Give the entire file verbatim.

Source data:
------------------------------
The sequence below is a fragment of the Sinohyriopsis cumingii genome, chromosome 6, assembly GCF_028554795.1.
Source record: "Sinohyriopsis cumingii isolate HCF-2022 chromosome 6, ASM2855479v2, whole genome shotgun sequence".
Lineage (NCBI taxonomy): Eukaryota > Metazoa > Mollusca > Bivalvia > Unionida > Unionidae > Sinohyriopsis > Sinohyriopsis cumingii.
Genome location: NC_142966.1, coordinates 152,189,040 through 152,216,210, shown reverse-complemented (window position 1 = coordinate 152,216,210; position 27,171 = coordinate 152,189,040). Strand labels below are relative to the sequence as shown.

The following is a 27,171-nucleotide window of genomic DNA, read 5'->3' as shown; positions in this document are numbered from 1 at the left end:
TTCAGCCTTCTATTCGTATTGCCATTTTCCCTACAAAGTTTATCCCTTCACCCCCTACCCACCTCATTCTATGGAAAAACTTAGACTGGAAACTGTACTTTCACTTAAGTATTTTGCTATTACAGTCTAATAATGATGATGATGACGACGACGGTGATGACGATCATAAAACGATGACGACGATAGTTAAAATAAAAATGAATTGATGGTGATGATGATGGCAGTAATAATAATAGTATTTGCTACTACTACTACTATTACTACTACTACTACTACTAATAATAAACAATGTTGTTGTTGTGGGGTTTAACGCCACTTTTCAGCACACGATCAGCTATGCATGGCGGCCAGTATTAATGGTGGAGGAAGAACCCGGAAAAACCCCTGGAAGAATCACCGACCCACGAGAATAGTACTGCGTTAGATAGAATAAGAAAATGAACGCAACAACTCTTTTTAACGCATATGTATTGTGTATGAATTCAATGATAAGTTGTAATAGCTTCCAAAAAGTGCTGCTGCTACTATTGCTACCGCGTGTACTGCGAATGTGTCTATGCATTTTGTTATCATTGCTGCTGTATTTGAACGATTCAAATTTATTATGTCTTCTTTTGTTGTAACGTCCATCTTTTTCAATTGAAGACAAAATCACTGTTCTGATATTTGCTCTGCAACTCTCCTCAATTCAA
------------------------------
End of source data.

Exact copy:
The sequence below is a fragment of the Sinohyriopsis cumingii genome, chromosome 6, assembly GCF_028554795.1.
Source record: "Sinohyriopsis cumingii isolate HCF-2022 chromosome 6, ASM2855479v2, whole genome shotgun sequence".
Lineage (NCBI taxonomy): Eukaryota > Metazoa > Mollusca > Bivalvia > Unionida > Unionidae > Sinohyriopsis > Sinohyriopsis cumingii.
Genome location: NC_142966.1, coordinates 152,189,040 through 152,216,210, shown reverse-complemented (window position 1 = coordinate 152,216,210; position 27,171 = coordinate 152,189,040). Strand labels below are relative to the sequence as shown.

The following is a 27,171-nucleotide window of genomic DNA, read 5'->3' as shown; positions in this document are numbered from 1 at the left end:
TTCAGCCTTCTATTCGTATTGCCATTTTCCCTACAAAGTTTATCCCTTCACCCCCTACCCACCTCATTCTATGGAAAAACTTAGACTGGAAACTGTACTTTCACTTAAGTATTTTGCTATTACAGTCTAATAATGATGATGATGACGACGACGGTGATGACGATCATAAAACGATGACGACGATAGTTAAAATAAAAATGAATTGATGGTGATGATGATGGCAGTAATAATAATAGTATTTGCTACTACTACTACTATTACTACTACTACTACTACTAATAATAAACAATGTTGTTGTTGTGGGGTTTAACGCCACTTTTCAGCACACGATCAGCTATGCATGGCGGCCAGTATTAATGGTGGAGGAAGAACCCGGAAAAACCCCTGGAAGAATCACCGACCCACGAGAATAGTACTGCGTTAGATAGAATAAGAAAATGAACGCAACAACTCTTTTTAACGCATATGTATTGTGTATGAATTCAATGATAAGTTGTAATAGCTTCCAAAAAGTGCTGCTGCTACTATTGCTACCGCGTGTACTGCGAATGTGTCTATGCATTTTGTTATCATTGCTGCTGTATTTGAACGATTCAAATTTATTATGTCTTCTTTTGTTGTAACGTCCATCTTTTTCAATTGAAGACAAAATCACTGTTCTGATATTTGCTCTGCAACTCTCCTCAATTCAA